With another 120 pairs in the water, it was hard to spot each other, but we ploughed on. We reached land, but what an exit. Large, slippery, moss covered rocks faced us. We had to clamber up them with our hand paddles flapping about our wrists, while simultaneously removing our goggles and getting the pull buoy from between our thighs, so we could walk. At this point, we realised this was not going to be an easy day at the office!

We followed the others, and the marker ribbons attached to a few trees, up onto the sharp rocks and then around the shoreline. This consisted of a cliff face with a drop of about 30-40ft onto rocks below with small ledges/footholds and thorny trees for handholds. Knowing that you were in single file and others wanted to make their own way was extra pressure. Going back down to the shore there was every size of rock imaginable, all as slippery as ice. I thought to myself, “surely it can’t be all like this?” It only got worse.

As we were dealing with this shock to the senses, one of my previous race pains recurred. Both thighs swelled, full of lactic acid that feels like each step is a knife. I almost cried. This happened halfway through the marathon on Ironman Wales last year and caused me to almost crawl the last 13 miles. I wasn’t prepared for 11+ hours of that pain.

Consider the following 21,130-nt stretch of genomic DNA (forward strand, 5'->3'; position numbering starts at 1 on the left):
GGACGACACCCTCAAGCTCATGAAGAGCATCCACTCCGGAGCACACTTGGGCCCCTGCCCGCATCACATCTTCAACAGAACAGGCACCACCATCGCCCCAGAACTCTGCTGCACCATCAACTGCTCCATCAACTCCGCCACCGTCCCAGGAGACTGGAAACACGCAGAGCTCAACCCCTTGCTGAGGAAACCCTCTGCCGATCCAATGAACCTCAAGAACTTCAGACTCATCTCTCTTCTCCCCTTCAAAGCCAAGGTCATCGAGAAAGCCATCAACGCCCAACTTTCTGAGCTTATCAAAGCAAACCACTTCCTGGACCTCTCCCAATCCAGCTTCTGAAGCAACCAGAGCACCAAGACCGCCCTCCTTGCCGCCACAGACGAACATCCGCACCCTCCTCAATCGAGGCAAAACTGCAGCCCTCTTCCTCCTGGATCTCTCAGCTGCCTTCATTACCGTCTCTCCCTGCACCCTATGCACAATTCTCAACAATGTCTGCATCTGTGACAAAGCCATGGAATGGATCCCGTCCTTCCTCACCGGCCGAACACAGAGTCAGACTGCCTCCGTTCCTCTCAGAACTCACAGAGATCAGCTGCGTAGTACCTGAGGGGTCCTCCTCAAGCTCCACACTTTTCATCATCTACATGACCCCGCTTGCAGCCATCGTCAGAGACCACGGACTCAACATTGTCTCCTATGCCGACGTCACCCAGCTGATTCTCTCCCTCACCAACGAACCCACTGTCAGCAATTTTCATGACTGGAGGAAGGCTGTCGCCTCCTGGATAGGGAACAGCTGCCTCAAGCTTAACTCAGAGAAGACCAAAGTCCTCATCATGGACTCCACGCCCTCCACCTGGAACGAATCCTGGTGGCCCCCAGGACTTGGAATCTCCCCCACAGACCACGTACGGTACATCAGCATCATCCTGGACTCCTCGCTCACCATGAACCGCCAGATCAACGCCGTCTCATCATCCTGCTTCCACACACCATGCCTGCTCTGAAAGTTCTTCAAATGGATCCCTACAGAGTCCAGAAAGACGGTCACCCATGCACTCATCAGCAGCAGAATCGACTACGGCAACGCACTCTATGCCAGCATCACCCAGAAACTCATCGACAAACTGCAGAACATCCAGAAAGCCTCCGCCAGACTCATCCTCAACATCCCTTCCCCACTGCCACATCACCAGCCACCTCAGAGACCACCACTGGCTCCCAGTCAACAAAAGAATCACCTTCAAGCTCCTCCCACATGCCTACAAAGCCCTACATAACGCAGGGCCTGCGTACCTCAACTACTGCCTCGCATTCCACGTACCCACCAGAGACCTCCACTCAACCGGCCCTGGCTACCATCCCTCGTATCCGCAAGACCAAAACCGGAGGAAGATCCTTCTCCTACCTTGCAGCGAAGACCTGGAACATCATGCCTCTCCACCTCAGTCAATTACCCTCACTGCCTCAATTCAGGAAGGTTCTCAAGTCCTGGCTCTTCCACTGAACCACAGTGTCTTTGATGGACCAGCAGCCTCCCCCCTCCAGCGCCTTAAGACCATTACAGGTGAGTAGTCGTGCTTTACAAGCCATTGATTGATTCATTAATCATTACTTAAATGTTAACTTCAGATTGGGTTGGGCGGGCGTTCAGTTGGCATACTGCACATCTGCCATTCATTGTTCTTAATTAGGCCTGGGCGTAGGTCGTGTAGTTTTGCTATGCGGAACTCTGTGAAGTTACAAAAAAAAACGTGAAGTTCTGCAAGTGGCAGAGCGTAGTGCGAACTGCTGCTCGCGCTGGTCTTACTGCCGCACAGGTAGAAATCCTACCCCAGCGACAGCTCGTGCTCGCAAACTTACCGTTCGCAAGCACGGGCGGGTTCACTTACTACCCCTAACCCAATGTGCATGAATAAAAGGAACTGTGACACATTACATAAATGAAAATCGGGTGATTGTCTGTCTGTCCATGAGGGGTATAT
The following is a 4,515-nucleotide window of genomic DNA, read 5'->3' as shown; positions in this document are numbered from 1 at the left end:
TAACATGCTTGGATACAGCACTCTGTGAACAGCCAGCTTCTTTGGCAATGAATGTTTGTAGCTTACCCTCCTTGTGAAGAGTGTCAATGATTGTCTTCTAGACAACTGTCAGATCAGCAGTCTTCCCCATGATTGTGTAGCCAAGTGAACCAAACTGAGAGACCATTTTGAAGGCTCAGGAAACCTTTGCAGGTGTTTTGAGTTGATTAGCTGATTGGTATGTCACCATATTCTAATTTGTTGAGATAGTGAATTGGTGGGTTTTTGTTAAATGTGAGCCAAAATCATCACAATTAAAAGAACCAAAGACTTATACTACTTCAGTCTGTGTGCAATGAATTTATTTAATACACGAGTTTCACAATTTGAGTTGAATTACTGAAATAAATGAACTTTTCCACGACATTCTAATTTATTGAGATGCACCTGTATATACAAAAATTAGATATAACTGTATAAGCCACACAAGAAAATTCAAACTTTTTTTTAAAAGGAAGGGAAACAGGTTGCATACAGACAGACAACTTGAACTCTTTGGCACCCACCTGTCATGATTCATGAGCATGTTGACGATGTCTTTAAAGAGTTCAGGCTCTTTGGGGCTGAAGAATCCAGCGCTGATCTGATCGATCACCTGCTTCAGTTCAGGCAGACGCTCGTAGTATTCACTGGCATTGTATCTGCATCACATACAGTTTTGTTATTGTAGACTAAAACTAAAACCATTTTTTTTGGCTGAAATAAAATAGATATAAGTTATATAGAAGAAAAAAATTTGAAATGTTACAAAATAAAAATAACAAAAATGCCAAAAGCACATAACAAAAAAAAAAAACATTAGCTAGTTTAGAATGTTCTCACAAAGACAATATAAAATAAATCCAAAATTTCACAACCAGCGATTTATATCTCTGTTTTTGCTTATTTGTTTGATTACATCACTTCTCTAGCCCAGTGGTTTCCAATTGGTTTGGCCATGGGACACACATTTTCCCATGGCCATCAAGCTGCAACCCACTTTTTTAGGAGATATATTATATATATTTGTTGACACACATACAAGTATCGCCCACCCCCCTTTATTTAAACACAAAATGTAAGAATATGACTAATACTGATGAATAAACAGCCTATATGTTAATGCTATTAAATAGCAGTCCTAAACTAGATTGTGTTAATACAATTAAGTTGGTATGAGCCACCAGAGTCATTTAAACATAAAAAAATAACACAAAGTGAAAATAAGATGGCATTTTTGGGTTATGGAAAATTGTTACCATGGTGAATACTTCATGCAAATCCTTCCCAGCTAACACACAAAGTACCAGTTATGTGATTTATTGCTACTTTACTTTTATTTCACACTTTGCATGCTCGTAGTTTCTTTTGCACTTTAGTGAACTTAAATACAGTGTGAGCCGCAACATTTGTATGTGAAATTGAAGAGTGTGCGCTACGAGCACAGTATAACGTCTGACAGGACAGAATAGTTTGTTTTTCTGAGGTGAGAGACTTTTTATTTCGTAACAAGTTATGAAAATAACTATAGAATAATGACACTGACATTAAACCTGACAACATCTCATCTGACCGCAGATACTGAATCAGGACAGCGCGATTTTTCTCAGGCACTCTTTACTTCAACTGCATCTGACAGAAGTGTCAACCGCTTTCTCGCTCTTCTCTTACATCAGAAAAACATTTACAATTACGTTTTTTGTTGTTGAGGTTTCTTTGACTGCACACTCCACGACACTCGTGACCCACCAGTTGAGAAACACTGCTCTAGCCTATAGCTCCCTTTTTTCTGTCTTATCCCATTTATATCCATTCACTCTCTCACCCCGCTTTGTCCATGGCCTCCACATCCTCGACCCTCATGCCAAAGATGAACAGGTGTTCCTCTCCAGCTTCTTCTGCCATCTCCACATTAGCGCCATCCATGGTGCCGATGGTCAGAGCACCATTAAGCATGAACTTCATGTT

Next thing, whilst waiting for the queue ahead of me to make progress across more slippery rocks, I heard a thud and I turned around to see Dave lying flat on his back in the crucifix position, eyes closed and goggles about 6ft away. He’d been stood still and his feet had simply disappeared from beneath him, so he slammed onto the rock with his back and his head. Ouch! But luckily he was OK, so we got him up and carried on.

It had been an eventful first hour...

Moving away from the island edge we found a different terrain of thick trees, tree roots and the island rock underfoot, ankle deep muddy water with steep ascents and descents. Overall, we’d covered 800m for our first ‘run’!

Waves, rocks and smelly embraces

Scarily, the second swim was rougher than the first. To try and describe what we were experiencing is impossible, but I’ll try. I’d breathe to the right and see a 1.5m wave coming, so I’d put my head back in to ride the wave and take three strokes, look to my left to check for Dave where he’d usually been carried about four metres away by the wave and current, swim in his direction to try to get near to him, then take three more strokes and check ahead for the flashing light on the next island. Invariably, this system failed and at one point I looked for Dave and he was nowhere to be seen. I could see a few other swimmers within 20m of me, but I couldn’t identify Dave. I thought I’d get to the next island and wait for him.